The power of the functional model of animation comes from the fact that all types of animation have the same form. The animation functions can be curried, pre-applying all parameters apart from t to get a new function of the form (1). Once in this form the user does not need to know anything about the type of animation. In particular, the functions for transforming and combining animations have the same form as their inputs, making it possible to compose them. As we shall see arbitrary composition of functions for transforming and combining animations can be a powerful tool for creating complex transformations. This leads to a methodology of decomposing transformations into their most basic elements, which can then be reused by composing them in a number of different ways. This in turn makes it easy to author new behaviors and variants of existing behaviors.

3.1 Implementation

Before discussing how the functional model is used, a quick note on how it is implemented. The model has been implemented as part of Piavca (the Platform Independent Architecture for Virtual Characters and Avatars), an open source software framework for creating virtual characters (available at Piavca is a generic API built in C++ that can be combined with different graphics engine. The current implementation uses Cal3d ( as a low-level animation system providing functionality such as smooth skinning and morph targets while Piavca overrides the motion-blending features. The renderer is based on Cal3d’s OpenGL renderer. This system can be used with numerous graphics and virtual reality systems. Currently, it is implemented on Dive (, XVR ( and we are working on an implementation for OpenSG (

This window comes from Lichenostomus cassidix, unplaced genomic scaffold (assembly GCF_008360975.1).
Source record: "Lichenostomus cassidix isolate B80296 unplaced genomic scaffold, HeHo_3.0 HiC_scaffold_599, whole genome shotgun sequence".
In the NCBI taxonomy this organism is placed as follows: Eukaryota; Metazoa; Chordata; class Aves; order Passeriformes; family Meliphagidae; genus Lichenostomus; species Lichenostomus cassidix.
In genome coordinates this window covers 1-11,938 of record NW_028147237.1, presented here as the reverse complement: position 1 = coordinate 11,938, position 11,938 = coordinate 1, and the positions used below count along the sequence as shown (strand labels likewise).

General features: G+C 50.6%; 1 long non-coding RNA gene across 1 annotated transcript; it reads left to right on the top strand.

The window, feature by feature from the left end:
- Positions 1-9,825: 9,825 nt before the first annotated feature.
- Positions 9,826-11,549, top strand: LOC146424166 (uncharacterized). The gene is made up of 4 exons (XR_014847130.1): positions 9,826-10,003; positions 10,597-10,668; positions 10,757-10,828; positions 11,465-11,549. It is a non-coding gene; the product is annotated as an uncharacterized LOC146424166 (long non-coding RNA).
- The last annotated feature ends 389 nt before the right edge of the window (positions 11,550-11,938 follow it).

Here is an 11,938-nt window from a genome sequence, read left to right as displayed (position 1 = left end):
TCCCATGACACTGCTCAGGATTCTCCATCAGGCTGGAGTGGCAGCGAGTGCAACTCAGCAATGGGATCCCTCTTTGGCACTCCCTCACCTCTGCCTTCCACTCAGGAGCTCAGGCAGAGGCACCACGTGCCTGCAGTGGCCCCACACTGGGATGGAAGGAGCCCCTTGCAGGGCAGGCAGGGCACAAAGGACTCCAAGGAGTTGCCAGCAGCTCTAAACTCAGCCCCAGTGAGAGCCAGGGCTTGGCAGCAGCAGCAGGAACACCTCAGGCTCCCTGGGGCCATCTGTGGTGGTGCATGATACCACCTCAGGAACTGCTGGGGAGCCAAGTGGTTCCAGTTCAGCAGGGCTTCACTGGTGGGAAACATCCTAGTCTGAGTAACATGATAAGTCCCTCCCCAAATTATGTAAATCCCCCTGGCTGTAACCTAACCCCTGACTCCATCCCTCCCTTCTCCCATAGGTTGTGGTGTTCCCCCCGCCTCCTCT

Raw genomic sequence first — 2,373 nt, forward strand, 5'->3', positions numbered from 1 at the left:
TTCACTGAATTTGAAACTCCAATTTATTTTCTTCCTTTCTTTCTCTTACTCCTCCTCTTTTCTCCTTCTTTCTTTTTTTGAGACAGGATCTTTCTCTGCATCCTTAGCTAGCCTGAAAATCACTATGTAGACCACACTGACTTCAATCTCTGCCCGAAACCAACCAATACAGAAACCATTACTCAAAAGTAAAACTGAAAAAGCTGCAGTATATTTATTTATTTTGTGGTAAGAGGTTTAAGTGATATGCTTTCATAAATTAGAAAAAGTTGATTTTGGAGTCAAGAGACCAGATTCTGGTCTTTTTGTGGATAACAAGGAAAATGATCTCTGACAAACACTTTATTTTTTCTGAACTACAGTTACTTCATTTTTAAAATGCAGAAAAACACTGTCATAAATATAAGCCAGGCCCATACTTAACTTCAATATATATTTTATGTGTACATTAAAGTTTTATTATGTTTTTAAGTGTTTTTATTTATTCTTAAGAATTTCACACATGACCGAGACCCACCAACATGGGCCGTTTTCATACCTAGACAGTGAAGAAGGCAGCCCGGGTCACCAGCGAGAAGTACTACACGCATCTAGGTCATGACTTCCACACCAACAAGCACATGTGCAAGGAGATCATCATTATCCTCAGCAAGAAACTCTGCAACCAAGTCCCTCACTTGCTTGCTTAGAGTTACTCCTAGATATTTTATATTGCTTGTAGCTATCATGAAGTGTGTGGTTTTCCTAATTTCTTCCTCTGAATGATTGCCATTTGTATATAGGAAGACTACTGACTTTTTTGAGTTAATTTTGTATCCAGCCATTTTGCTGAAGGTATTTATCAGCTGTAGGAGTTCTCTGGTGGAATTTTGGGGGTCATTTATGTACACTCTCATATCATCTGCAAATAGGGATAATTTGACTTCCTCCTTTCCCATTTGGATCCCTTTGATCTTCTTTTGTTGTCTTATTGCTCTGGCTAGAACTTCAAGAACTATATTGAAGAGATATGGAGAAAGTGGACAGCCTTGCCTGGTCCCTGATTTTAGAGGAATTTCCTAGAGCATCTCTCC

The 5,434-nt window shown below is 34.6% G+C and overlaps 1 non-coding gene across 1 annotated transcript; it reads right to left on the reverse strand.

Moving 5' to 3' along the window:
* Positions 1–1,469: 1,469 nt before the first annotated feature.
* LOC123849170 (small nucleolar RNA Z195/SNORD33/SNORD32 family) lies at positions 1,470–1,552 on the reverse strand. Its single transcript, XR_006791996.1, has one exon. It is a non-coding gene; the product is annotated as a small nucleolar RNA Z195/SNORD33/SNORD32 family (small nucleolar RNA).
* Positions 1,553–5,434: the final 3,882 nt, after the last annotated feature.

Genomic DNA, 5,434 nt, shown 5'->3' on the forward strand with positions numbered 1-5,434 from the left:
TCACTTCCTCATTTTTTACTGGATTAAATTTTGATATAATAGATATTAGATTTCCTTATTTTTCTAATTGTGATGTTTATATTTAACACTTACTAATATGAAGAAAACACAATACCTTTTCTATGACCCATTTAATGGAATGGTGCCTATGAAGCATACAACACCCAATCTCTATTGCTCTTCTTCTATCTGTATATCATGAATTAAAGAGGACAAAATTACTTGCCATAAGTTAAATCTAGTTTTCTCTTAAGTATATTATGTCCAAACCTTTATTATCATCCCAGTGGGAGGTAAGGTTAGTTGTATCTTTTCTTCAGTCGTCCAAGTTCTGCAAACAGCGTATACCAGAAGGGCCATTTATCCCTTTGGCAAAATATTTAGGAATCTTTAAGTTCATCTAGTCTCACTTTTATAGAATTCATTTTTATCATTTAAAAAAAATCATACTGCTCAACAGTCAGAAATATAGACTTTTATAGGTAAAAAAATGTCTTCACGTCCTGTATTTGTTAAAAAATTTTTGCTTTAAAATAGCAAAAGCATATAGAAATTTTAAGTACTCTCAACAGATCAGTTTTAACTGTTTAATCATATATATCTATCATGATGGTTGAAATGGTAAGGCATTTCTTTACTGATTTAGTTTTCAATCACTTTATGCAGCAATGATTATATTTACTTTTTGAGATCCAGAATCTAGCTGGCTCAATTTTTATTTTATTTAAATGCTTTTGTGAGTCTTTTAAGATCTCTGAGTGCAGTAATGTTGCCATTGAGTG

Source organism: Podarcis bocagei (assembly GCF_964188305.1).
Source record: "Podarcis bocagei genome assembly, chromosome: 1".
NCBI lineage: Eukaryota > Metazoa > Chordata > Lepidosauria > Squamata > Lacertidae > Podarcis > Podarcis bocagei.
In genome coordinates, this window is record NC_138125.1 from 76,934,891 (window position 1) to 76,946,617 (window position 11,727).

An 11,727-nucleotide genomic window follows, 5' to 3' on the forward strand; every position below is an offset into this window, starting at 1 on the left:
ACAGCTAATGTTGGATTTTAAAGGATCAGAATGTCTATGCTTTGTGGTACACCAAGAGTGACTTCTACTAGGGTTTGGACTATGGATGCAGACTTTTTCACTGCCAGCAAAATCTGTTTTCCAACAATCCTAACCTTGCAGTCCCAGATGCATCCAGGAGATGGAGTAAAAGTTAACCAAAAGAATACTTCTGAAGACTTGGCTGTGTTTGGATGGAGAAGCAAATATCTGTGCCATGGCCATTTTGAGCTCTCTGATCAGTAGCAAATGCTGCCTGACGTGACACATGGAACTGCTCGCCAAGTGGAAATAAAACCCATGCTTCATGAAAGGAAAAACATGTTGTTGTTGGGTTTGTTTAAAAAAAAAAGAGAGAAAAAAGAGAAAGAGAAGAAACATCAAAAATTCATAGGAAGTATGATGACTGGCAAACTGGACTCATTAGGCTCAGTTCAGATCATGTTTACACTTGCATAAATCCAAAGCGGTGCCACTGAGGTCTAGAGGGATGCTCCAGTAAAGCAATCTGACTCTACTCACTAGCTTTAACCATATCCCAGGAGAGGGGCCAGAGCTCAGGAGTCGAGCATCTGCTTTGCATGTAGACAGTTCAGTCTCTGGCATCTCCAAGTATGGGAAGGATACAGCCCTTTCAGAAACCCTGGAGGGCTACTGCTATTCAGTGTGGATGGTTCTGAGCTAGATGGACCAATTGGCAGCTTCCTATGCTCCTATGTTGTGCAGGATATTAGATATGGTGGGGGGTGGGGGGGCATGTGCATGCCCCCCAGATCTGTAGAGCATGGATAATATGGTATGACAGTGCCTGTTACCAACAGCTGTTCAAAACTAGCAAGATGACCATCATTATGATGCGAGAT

Our implementation (in the C++ and Python languages) is object oriented. All of the functions are in fact function objects and so can contain state. They all inherit from a single base class, motion, which acts as an abstract representation of an animation function. Currying the functions is achieved by providing all parameters except t at initialization time, and making the function objects callable with t as a parameter.